• - Lou Priolo, Pleasing People, p. 75

    Can you imagine how impervious to influence our children would be if they feared God more than they feared the rejection of their peers?  I am persuaded that the single best way for Christian parents to insulate their children against peer pressure is to teach them how to identify and dethrone the idol of man’s approval and to replace it with an intense desire for God’s approval.”

  • - Dennis and Barbara Rainey, Growing a Spiritually Strong Family, p. 17

    “There are many ways to show your family that you are serious about following in the footsteps of Jesus Christ, but two in particular really count: Admitting your mistakes and asking for forgiveness when you mess up in a relationship—especially with one of your children.”

  • - Dennis and Barbara Rainey, Growing a Spiritually Strong Family, p. 62

    “Do you see yourself as a trainer of disciples?  If not, here’s why you should: You have been called to ‘make disciples of all nations’ (Matthew 28:19).  And in making disciples, your family is your number one responsibility.”

  • - Tim Kimmel, Grace-Based Parenting, p. 107

    “Childhood is a time when we should move our children from a position of dependence on us to a position of independence from us and toward dependence on God.  When they are young, we protect them since they are helpless, but as they grow older, we move from protecting them to preparing them.”

  • - Dennis and Barbara Rainey, Parenting Today’s Adolescent, p. 23

     “Sometimes in the early teens, spiritual erosion can occur, and often there is an emotional drift towards isolation.  The teenager naturally pushes away from his parents, and if the parent allows his child to push him out of his life, the child will end up in a vulnerable place: overly influenced by peers.”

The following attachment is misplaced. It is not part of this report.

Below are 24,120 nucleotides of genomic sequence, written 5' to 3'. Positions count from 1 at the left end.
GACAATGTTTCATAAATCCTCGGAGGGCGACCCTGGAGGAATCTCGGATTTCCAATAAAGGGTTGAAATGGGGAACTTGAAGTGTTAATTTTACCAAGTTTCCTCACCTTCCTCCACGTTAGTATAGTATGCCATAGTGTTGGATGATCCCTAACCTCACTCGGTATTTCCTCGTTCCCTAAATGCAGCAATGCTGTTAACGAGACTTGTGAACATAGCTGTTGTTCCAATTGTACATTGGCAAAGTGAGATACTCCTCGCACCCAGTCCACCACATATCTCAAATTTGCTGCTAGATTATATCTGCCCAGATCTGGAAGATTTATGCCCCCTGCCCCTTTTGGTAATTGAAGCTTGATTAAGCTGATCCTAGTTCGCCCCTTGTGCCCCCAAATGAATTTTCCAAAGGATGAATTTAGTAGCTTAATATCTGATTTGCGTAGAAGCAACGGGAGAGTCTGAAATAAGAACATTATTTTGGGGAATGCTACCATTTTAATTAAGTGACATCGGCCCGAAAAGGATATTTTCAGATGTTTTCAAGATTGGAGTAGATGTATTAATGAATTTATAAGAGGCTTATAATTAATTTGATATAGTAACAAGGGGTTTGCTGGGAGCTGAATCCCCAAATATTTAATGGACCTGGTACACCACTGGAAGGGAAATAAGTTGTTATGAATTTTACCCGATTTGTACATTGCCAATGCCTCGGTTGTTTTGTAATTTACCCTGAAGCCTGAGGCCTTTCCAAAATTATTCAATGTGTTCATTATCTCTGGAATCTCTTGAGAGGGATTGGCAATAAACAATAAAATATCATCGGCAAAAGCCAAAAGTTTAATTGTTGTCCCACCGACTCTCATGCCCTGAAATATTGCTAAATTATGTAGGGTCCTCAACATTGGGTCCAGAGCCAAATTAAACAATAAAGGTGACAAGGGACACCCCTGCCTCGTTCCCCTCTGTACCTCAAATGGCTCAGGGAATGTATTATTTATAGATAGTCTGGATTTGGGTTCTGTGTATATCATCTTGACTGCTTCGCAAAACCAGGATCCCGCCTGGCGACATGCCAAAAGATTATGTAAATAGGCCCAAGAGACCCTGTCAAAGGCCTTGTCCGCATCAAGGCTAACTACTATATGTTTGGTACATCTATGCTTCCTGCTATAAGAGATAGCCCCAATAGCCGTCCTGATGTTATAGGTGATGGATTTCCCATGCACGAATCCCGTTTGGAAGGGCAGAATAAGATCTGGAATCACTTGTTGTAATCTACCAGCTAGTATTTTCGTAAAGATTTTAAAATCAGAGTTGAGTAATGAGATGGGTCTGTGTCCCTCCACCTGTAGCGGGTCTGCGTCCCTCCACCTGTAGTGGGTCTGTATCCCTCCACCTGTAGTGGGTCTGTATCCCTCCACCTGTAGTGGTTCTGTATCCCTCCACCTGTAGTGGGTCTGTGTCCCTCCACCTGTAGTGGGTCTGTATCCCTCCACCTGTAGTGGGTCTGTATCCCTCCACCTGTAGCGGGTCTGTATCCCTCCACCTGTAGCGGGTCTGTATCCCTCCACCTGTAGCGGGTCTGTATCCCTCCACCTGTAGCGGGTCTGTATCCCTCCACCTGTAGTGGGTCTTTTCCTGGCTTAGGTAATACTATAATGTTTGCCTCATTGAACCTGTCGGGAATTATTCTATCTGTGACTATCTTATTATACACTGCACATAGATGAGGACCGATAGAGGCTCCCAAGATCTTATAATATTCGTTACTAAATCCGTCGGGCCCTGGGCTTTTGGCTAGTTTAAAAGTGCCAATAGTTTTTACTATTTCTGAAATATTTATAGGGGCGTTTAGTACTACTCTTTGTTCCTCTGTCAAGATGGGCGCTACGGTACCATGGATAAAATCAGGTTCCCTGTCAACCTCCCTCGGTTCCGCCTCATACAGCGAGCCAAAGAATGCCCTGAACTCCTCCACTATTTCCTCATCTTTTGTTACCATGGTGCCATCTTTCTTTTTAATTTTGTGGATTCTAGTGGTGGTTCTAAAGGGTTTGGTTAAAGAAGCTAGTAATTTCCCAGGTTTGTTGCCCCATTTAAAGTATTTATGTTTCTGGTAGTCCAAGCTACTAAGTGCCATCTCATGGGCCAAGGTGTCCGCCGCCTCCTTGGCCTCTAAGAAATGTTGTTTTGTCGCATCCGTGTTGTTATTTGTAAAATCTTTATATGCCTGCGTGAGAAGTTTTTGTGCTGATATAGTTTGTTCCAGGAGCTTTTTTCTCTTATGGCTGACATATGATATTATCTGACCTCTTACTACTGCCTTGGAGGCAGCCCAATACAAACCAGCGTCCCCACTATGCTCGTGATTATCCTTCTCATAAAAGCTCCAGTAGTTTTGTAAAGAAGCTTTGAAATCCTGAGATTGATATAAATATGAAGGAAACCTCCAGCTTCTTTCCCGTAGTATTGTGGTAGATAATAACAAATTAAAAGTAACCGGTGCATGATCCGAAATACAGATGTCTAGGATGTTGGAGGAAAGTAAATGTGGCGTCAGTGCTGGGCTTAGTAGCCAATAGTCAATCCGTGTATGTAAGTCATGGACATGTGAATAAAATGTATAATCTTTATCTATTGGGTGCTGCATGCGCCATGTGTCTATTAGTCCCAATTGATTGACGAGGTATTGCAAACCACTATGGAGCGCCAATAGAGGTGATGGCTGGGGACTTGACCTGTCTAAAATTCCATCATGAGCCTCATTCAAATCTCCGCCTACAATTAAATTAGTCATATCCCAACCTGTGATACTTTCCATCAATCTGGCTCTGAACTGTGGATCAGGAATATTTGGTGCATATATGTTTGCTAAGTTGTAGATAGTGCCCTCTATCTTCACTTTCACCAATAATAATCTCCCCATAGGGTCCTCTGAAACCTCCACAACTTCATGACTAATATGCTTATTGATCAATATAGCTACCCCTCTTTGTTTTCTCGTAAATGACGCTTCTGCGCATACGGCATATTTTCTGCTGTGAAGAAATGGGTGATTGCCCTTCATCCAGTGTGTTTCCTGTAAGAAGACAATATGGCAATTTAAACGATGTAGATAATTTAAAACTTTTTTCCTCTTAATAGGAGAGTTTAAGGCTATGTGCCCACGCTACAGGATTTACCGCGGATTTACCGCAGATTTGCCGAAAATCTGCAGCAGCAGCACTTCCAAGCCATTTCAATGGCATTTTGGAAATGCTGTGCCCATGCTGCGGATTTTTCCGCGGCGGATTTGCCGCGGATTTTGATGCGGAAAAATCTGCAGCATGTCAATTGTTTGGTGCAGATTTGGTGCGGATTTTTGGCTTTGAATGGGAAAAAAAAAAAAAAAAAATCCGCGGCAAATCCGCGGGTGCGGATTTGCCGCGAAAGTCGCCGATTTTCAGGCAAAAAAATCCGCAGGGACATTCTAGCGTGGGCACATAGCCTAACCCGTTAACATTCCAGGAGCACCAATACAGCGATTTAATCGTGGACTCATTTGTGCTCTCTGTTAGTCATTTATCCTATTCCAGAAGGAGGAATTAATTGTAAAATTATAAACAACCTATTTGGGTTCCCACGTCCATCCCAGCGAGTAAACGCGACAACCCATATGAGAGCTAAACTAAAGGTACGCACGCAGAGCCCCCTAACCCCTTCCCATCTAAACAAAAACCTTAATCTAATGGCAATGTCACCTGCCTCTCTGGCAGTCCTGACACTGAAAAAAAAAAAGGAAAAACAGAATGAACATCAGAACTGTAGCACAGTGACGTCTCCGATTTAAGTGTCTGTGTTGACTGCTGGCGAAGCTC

• - Ted Tripp, Shepherding a Child’s Heart, p. 72

    “Let’s rethink this matter of getting your children saved.  Perhaps one of the problems with this perspective is that it looks for a major spiritual event of salvation and misses the spiritual process of nurturing your children.  It is your task to faithfully teach them the ways of God.  It is the Holy Spirit’s task to work through the word of God to change their hearts. Even when the Spirit illuminates and quickens them to life, it is a life of progressive growth.”

  • - Ted Tripp, Shepherding a Child’s Heart, p. 127

    “Children are not born morally and ethically neutral.  The Bible teaches that the heart is ‘deceitful and desperately wicked’ (Jeremiah 17:9).  The child’s problem is not an information deficit.  His problem is that he is a sinner.”

  • - Howard Dayton, Your Money Map, p. 217

    “Nothing influences children more than watching parents live out what they believe.  That’s especially true in the area of finances.  Your kids watch how you spend money, pick up on your attitudes toward buying on credit, and observe your patterns of giving and saving.  What you do with the money must be consistent with what you say about it.  Your children are listening and watching you.”

  • - Tim Kimmel, Grace-Based Parenting, p. 9

    “The proof that any model of parenting is effective is not how the parents and children get along.  It isn’t even how well they treat and respect each other after they are all grown up.  Even nonreligious families can accomplish this.  The real test of a parenting model is how well-equipped the children are to move into adulthood as vital members of the human race.”

Next Steps
    • Encourage them with Scriptures of hope and help
    • Encourage them to remember that they didn’t grow up with perfect parents and their children will not have perfect parents either!
    • Encourage them to get involved in a local, bible-believing church for spiritual growth and accountability as parents
    • Let them know they are not alone, parenting can be frustrating and confusing for many parents
    • Assure them that you care about them and plan to be with them to find solutions together
    • Encourage moms to connect with other moms on the MomLife Today blog
    • Encourage dads to consider connecting with other men in a Men’s Fraternity group
    • Encourage them to pray with their children at all ages
    • Encourage them to model obedience and humility by admitting their own mistakes in parenting
    • Remind them that building a good relationship with their kids is a necessary first step to training them spiritually
    • Remind them that it is important to develop a vision and strategy for the kind of people you want your children to become
    • Encourage them (along with their spouse) to develop a parenting mission statement to guide parenting decisions
    • Encourage them to take responsibility for the spiritual development of their children and to not leave it up to others
    • Remind them that it is important to model Christian principles in addition to teaching them
    • Encourage them to look to God’s Word for principles to address problem’s their children face or decisions to be made
    • Encourage them to read and learn and grow personally by utilizing the resources offered by FamilyLife